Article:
the Legislative department would be merely nominal and nugatory. The Legislature, with a discretionary power over the salary and emoluments of the Chief Magistrate, could render him as obsequious to their will, as they might think proper to make him. They might, in most cases, either reduce him by famine, or tempt him by largesses, to surrender at discretion his judgment to their inclinations. These expressions, taken in all the latitude of the terms, would no doubt convey more than is intended. There are men who could neither be distressed, nor won, into a sacrifice of their duty; but this stern virtue is the growth of few soils; and in the main it will be found, that a power over a man's support is a power over his will. If it were necessary to confirm so plain a truth by facts, examples would not be wanting, even in this country, of the intimidation or seduction of the Executive by the terrors, or allurements, of the pecuniary arrangements of the Legislative body.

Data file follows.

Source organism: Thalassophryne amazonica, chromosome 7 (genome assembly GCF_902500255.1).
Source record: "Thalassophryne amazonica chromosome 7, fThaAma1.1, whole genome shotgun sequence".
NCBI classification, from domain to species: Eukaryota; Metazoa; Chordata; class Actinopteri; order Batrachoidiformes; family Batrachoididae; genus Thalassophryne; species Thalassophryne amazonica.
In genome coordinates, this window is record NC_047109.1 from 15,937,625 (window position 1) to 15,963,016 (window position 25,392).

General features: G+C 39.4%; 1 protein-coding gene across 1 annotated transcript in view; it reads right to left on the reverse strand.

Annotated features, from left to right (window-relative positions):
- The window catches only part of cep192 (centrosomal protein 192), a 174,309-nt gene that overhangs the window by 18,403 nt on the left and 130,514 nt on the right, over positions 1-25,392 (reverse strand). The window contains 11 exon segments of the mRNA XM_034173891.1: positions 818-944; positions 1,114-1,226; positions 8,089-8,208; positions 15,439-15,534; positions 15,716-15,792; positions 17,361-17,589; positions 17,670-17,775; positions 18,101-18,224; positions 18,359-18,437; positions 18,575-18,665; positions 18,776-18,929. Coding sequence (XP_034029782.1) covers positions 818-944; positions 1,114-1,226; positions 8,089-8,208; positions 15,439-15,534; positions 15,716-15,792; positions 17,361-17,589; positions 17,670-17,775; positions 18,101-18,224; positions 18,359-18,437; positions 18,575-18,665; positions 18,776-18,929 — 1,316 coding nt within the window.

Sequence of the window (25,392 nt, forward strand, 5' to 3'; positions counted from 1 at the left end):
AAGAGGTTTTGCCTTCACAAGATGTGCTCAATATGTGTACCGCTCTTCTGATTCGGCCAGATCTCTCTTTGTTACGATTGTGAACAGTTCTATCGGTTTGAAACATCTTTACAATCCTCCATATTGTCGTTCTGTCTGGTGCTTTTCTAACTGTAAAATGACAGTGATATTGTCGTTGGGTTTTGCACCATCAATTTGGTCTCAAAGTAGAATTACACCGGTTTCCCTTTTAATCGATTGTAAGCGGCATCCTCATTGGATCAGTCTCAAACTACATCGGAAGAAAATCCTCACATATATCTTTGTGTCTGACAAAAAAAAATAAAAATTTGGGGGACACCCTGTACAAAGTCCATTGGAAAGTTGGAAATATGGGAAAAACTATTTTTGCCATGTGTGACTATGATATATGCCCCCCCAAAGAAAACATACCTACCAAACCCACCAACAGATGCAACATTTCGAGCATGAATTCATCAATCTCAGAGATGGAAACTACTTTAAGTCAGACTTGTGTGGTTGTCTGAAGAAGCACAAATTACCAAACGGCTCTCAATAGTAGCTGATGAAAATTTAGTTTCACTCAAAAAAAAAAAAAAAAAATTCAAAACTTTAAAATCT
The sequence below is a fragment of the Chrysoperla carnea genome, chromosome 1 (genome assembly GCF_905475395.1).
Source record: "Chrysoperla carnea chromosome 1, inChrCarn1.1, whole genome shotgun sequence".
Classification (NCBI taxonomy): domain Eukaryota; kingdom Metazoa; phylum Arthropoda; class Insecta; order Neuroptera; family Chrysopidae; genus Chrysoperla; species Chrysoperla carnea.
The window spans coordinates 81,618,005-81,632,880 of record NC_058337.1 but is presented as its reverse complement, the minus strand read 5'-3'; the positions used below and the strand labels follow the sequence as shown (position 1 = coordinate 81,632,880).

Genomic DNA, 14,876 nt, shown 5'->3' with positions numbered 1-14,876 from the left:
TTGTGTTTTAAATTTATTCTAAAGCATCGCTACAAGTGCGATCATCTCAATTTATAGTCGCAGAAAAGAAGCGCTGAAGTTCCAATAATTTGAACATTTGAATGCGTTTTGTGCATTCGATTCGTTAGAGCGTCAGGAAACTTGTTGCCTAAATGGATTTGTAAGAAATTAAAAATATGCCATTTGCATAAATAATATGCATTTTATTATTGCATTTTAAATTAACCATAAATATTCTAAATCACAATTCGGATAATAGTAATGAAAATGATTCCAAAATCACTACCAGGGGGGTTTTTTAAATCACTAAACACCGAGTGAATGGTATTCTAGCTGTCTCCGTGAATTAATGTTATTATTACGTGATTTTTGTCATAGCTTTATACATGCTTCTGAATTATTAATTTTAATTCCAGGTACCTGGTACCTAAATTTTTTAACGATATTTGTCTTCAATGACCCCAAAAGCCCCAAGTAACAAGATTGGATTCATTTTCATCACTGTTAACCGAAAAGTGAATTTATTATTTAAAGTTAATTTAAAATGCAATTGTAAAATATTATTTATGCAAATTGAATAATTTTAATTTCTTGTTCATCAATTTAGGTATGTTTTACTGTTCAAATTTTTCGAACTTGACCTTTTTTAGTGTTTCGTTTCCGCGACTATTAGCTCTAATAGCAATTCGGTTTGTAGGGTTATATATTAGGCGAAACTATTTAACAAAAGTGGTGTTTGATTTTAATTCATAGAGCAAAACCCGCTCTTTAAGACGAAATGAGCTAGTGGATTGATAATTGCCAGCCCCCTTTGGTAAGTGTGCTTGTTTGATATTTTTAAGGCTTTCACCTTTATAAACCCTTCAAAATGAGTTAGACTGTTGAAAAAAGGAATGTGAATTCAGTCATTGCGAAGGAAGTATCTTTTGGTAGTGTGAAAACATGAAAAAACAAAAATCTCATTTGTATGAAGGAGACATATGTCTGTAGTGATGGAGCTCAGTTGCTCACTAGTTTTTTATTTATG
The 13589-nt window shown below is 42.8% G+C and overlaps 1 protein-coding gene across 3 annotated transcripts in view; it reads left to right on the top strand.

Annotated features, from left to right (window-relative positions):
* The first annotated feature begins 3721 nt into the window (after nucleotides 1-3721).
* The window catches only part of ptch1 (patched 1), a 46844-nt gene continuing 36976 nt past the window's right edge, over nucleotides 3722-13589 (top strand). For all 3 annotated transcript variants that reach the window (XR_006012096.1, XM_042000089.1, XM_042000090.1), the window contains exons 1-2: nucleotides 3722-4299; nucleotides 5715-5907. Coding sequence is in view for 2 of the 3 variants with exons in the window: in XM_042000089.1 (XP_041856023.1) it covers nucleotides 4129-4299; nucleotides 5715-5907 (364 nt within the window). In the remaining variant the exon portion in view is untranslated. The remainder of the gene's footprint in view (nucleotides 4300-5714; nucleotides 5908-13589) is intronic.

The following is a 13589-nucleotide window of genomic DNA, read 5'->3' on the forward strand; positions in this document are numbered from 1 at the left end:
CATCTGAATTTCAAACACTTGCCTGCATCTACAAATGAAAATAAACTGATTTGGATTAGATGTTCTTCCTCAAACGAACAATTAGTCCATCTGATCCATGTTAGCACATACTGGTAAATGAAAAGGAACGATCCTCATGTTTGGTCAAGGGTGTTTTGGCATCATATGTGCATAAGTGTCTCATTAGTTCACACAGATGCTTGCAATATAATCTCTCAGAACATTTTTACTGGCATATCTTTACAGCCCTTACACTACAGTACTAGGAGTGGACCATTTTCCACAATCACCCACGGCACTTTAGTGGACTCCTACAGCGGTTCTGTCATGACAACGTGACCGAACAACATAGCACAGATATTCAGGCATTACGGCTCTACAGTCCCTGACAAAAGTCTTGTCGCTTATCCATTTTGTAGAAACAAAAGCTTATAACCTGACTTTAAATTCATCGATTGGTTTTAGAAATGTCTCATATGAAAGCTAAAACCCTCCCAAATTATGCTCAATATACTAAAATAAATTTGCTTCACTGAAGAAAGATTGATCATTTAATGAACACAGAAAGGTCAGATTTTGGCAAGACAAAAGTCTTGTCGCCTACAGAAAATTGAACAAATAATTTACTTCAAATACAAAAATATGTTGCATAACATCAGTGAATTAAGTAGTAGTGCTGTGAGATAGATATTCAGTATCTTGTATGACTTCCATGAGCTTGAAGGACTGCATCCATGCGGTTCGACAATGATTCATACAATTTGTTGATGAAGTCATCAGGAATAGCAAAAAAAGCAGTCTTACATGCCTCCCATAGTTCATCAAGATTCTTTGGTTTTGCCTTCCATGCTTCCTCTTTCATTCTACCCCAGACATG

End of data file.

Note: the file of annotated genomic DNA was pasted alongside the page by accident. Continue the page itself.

It is not easy, therefore, to commend too highly the judicious attention which has been paid to this subject in the proposed Constitution. It is there provided, that "The President of the United States shall, at stated times, receive for his services a compensation which shall neither be increased, nor diminished, during the period for which he shall have been elected; and he shall not receive within that period any other emolument from the United States, or any of them." It is impossible to imagine any provision which would have been more eligible than this. The Legislature, on the appointment of a President, is once for all to declare what shall be the compensation for his services during the time for which he shall have been elected. This done, they will have no power to alter it, either by increase or diminution, till a new period of service by a new election commences. They can neither weaken his fortitude by operating on his necessities, nor corrupt his in-